Friday, May 25, 2012
Book Review: The Full Moon Bride
Thirty year old Soorya Giri seems to have everything: good friends, money, a family that loves her, and a successful career as a lawyer in New York. The one thing she doesn't have (of course) is true love. She hasn't had any luck finding a man on her own so she enlists her parents to arrange to find her a mate. But even after dozens of bridal viewings, Soorya is still alone, having been rejected because she's so fat and plain. (Her words, not mine.)
But then she meets Rajesh and even though he admits that he's looking for a rich wife to help fund his dreams of being the next M. Night Shyamalan (His words, not mine.) she is instantly attracted to his sexy bedroom eyes. (Yet again, her words, not mine.) They spend some time together and Soorya finds herself liking Rajesh, even though he's such a "bad boy."
It's around this time that Lou Draper is introduced. Soorya meets Lou through a client at work and they hit it off. But Lou is not someone her parents would approve of. He's older and a widower. Plus, he's African-American! (Seriously, on the page in the book where Lou first meets Soorya at her office it actually reads, "My first surprise came when Draper was ushered in by Sandy. He was African-American!")
What ever will Soorya do? Will she be with Raj or will she break tradition and be with Lou? And does anyone care?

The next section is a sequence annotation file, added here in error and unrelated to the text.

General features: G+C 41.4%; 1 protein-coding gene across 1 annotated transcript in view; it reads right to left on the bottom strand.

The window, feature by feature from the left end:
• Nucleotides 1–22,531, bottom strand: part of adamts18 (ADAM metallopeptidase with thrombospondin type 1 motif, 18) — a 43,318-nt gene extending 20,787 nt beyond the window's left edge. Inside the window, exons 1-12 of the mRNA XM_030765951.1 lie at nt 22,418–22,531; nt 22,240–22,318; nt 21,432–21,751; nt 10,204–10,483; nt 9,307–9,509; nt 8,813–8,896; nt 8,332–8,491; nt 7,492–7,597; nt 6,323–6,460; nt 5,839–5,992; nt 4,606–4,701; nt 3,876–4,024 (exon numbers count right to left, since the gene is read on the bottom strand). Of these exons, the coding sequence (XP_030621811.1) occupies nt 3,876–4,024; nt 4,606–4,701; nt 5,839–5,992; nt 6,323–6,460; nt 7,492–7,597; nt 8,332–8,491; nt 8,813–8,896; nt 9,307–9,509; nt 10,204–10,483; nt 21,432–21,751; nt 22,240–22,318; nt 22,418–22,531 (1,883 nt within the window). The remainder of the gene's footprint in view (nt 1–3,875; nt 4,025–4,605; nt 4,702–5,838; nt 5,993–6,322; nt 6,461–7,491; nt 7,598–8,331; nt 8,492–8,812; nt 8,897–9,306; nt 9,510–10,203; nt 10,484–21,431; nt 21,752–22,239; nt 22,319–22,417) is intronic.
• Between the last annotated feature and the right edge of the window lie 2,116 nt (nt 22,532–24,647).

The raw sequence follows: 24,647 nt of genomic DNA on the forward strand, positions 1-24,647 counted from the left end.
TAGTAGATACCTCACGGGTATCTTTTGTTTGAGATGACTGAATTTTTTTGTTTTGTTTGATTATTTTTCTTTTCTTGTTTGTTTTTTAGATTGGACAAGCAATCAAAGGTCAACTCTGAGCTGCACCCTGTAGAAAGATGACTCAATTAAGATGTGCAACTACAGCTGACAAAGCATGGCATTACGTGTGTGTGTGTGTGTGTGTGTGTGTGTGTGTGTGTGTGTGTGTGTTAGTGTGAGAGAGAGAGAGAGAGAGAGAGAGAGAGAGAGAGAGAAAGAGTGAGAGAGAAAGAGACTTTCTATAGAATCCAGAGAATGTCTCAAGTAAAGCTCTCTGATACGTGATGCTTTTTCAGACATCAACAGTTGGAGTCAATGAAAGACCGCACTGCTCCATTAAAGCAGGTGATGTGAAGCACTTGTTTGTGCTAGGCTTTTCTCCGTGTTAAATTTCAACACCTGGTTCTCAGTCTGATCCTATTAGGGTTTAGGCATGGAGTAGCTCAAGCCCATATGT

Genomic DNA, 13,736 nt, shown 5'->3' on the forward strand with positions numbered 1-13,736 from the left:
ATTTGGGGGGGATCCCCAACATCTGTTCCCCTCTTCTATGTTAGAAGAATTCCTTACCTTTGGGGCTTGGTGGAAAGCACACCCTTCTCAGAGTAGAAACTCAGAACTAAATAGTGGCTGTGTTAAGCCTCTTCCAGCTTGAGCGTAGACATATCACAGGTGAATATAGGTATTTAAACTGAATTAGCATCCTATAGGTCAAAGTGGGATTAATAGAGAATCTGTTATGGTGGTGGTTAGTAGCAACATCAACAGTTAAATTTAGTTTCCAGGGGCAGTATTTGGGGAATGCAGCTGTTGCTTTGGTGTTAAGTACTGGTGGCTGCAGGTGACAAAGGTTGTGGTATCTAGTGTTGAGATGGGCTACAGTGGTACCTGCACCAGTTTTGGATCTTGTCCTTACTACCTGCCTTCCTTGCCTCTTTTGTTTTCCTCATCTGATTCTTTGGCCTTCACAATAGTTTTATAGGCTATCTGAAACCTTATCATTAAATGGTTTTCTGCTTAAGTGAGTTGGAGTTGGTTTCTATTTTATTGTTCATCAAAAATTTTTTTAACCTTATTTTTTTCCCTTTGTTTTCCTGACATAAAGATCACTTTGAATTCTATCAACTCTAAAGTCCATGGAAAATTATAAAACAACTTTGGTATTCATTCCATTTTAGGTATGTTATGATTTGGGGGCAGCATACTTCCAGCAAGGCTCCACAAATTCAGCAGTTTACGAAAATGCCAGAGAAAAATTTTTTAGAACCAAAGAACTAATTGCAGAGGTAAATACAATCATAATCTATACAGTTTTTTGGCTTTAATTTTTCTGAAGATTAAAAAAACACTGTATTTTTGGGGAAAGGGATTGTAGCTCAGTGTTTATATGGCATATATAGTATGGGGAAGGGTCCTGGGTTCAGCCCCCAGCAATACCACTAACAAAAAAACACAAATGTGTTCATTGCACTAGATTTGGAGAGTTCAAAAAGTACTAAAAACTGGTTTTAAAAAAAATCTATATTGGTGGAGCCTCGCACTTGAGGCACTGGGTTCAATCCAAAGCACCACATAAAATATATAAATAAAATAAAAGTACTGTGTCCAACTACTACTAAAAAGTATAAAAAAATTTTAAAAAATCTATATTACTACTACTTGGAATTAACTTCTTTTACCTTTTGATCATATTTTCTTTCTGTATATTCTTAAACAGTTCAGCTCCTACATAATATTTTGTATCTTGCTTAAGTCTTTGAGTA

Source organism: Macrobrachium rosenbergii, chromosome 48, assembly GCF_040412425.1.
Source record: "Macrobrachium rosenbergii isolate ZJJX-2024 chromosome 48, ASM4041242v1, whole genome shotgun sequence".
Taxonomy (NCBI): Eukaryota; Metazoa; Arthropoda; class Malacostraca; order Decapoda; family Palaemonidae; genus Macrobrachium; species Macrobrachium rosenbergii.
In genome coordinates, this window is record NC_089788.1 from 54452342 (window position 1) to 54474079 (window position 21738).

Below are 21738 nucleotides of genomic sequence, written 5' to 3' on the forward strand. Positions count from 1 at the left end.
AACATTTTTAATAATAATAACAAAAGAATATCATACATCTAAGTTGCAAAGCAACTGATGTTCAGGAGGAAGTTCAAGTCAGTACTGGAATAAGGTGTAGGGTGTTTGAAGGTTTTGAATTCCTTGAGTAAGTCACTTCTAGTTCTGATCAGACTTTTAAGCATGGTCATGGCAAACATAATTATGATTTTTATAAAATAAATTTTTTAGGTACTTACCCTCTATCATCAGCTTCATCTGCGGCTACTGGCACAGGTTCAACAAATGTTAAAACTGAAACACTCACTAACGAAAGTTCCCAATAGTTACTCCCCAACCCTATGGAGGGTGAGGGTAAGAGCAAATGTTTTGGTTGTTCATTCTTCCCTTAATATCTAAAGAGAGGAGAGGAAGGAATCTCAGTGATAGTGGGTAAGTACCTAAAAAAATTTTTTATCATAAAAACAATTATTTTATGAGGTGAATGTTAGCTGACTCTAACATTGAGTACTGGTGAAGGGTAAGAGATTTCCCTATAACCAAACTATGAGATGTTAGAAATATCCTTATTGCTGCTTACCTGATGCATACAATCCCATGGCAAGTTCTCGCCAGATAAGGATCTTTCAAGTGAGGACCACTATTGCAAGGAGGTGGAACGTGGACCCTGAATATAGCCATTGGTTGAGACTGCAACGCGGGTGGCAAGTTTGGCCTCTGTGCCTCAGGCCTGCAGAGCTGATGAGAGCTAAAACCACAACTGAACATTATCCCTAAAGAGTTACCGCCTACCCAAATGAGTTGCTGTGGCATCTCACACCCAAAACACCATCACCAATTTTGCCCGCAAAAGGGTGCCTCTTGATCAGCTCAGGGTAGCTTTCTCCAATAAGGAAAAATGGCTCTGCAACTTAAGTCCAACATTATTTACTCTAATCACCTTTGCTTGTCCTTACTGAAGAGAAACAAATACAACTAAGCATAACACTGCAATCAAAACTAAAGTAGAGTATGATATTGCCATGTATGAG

Oh lordy. This was our book club pick last month and we all agreed it was a huge disappointment. Everyone had hoped for much more sophisticated insight into Indian culture and arranged marriages. But instead we got an unfulfilling romance novel that read almost like teen fiction.
That being said, here are a few random thoughts:
*Soorya is a fat girl. And we never, ever forget this because she mentions it all.the.time. If she's not talking about her chub rolls then she's talking about whatever diet she's on at the time. The one she's on through most of the book allows her to eat only foods that are red, green, or white. Her diet finds its way into almost every conversation and when people offer her foods that aren't red, green, or white, she actually tells them she can't eat it because of her diet. It's incredibly boring. But what I find so odd is that the author never fixes what I see as a serious flaw in Soorya's personality-her obsession with food and weight. Even when things end happily, Soorya is pleased because her diet is working and she knows she's "looking good."
*At thirty, Soorya in very naive and immature, and it's not just because she's a virgin and still living at home with her parents. I, of all people, know how a deeply ingrained belief system can effect your life and stunt your personal growth, but I find it hard to believe that a lawyer working in Manhattan has never even been kissed.
*Soorya is emotionally immature as well. When she's seen walking down the street with Raj, she's very worried about what the neighbors will think and what kind of gossip will be spread. I would think that a supposedly sophisticated adult woman would have long ago stopped caring about such things.
*The writing in this book is very flat and uninspired. It includes dialogue such as, "Sarcasm is your middle name" and cliches like he was growing on me like a fungus. Really?
I wanted to find something to like about this book. But the main character was horrible, the writing was bad, and the story was juvenile and silly. In the end, the only thing good about this book is that it's completely forgettable.